Soon I was back in inflow and turned west toward the area of darkness - but the closer I got, the more outflow dominant it looked, so I headed back the mile or two east to route 4, where I made another crucial mistake. At that time I saw two lowerings to the northeast. I thought the right-hand one was the leading edge of the shelf cloud that had overrun me, so gave it little thought. The one to the left looked a little like a wall cloud, but it quickly broke up into a scattering of non-rotating scud. Rather than going after it, I decided to position myself for the oncoming storms to the SW. Nothing I had seen in the storm now to my NE led me to think it still had supercell characteristics. WRONG! Shortly later, a new TOR was issued on the storm I had let go. AARGH! Although the storm did merge into the squall line, it kept its supercell characteristics, and as it raced away from me at 45-50 mph, it eventually produced a NWS-confirmed tornado near Monticello, between Decatur and Champaign. From there, the storm continued into Indiana and Michigan, and was apparently responsible for some (though not all) of the 7 tornadoes that occurred in the Fort Wayne, Indiana CWA, and possibly for another around Detroit. The storm evolved into an HP by the time it produced the Monticello, IL tornado, and apparently also had that characteristic when Chris Novy videotaped an apparent rain-wrapped tornado west of Champaign, IL. I don't know if I could have kept up with the storm as far as Monticello as fast as it was moving - most likely I could not have - but it sure was a big mistake not to try. FWIW, here is a radar image showing the HP character of the storm around the time of the Monticello tornado.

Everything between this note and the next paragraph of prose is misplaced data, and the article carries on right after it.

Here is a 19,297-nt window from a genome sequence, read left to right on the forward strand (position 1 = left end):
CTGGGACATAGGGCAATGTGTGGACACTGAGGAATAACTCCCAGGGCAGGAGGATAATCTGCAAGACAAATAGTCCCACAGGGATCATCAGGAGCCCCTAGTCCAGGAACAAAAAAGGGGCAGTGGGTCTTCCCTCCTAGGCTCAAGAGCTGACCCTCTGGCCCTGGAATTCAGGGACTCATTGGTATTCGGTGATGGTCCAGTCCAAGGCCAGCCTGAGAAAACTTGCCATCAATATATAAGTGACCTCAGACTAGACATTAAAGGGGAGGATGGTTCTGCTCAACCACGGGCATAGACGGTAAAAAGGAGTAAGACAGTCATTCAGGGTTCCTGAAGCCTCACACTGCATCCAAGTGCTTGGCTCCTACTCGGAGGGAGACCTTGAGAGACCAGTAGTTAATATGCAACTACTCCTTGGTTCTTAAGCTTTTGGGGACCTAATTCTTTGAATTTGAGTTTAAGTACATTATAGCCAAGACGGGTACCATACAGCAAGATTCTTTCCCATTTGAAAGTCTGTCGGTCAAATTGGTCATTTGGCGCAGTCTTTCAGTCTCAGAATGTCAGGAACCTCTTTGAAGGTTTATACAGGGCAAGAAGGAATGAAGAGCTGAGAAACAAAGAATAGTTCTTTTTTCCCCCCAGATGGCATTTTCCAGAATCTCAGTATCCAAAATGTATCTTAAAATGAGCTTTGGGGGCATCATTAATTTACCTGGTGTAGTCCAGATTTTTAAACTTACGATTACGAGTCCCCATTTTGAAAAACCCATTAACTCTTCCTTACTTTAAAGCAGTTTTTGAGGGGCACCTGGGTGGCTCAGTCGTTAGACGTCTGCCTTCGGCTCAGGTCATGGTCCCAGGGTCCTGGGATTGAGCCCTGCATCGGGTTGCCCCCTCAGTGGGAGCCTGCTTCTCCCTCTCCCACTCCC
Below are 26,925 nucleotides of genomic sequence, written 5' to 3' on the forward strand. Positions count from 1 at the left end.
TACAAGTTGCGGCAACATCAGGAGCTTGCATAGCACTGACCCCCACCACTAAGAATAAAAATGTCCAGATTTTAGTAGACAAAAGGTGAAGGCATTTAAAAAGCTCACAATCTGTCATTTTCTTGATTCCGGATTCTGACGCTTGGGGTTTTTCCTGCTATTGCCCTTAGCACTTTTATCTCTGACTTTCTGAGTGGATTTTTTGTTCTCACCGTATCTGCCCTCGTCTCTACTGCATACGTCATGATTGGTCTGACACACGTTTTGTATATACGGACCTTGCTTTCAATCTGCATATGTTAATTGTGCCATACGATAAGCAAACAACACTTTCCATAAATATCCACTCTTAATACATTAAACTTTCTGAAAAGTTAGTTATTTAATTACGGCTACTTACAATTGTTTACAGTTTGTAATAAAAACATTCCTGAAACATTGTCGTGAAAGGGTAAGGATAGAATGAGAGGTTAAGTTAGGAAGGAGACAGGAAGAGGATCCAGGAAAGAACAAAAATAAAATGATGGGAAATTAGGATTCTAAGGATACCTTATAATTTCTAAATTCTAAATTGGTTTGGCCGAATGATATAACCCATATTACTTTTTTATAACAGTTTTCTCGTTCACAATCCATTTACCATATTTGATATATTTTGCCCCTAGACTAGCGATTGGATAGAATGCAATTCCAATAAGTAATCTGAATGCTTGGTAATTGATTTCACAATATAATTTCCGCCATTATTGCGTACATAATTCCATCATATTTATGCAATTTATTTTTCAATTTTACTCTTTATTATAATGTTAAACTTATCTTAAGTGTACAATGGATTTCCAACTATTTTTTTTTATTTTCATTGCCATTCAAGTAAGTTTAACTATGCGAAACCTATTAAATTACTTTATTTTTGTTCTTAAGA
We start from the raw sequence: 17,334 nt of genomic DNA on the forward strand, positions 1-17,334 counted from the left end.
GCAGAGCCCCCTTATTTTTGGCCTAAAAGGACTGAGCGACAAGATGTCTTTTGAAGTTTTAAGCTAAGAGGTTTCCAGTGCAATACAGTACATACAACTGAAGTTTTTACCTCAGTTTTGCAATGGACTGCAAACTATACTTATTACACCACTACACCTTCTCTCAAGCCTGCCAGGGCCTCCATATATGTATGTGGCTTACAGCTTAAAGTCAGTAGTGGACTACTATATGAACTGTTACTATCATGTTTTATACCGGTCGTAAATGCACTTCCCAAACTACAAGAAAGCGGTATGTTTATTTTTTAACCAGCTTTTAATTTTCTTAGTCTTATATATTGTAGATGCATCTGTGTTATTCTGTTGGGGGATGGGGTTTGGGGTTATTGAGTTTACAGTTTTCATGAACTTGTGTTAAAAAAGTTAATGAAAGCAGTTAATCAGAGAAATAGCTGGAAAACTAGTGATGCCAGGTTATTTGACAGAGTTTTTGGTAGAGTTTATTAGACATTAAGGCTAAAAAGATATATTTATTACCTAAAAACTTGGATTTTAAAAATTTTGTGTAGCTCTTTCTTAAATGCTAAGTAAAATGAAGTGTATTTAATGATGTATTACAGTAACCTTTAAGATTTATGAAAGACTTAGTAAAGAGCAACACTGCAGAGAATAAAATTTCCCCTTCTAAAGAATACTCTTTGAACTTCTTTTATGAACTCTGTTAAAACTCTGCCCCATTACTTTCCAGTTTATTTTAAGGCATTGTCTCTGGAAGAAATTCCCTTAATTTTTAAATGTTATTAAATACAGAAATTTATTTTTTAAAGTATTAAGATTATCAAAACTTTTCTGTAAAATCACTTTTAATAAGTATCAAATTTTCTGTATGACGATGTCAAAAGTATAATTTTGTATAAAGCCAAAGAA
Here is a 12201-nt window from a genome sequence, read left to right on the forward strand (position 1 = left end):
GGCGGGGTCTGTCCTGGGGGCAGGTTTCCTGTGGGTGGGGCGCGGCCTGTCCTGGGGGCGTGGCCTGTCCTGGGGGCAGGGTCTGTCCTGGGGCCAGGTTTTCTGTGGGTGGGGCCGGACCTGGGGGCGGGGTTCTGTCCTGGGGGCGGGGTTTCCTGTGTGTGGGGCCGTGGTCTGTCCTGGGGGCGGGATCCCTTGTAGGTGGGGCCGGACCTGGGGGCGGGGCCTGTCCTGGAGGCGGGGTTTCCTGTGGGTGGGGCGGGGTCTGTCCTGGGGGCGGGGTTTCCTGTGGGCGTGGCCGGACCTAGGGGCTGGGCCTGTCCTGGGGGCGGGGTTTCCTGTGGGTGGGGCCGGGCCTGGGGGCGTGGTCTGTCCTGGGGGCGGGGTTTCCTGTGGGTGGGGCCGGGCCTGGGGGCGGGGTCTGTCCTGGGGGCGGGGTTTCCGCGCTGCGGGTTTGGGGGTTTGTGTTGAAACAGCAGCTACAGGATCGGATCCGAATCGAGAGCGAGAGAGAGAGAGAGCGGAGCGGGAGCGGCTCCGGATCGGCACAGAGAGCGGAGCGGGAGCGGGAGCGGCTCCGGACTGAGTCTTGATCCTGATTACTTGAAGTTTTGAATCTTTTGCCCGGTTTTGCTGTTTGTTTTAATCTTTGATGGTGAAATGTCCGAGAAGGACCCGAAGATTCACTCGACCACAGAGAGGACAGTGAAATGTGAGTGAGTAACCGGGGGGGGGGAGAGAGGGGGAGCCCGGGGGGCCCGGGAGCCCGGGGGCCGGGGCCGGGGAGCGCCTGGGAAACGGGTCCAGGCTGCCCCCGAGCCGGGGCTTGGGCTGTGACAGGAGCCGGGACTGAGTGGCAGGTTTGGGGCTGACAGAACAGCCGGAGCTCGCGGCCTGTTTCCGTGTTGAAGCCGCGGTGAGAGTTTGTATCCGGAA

Thinking I needed data, I headed back to I-55 and checked the DTN monitor at the rest area just north of the Taylorville exit. Another mistake, because this allowed the storms (now a squall line, except for the imbedded supercell southeast of SPI) to overrun me, with the main result being a nasty drive home in blinding rain and perhaps marginally severe outflow wind. I hoped by going south on the freeway I could get back ahead of the line or at least be in position to do so when I got to I-70, but with the average storm movement now east at 55 it was impossible. (Note in the last radar image above, from around 1:30, the storm had overrun virtually all of Madison County.) So I came home, and saw the only significant wind damage I saw all day - in my back yard, where a 20-foot tree was uprooted. That seems to fit the whole chase today.

Here is a picture of the uprooted tree in my backyard. In this picture you can see that a wagonwheel that had been leaning agaist the tree stayed right with it as the tree went down (the white thing on top of the tree). A 12-inch block of wood that was part of a border for a beach area was also pulled right out of the ground with the tree's roots. (The metal around the tree near its base was to protect it from the beavers that live in our lake. Fat lot of good that ended up doing!)

Total chase distance: About 130 miles.

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This page was last modified October 28, 2001.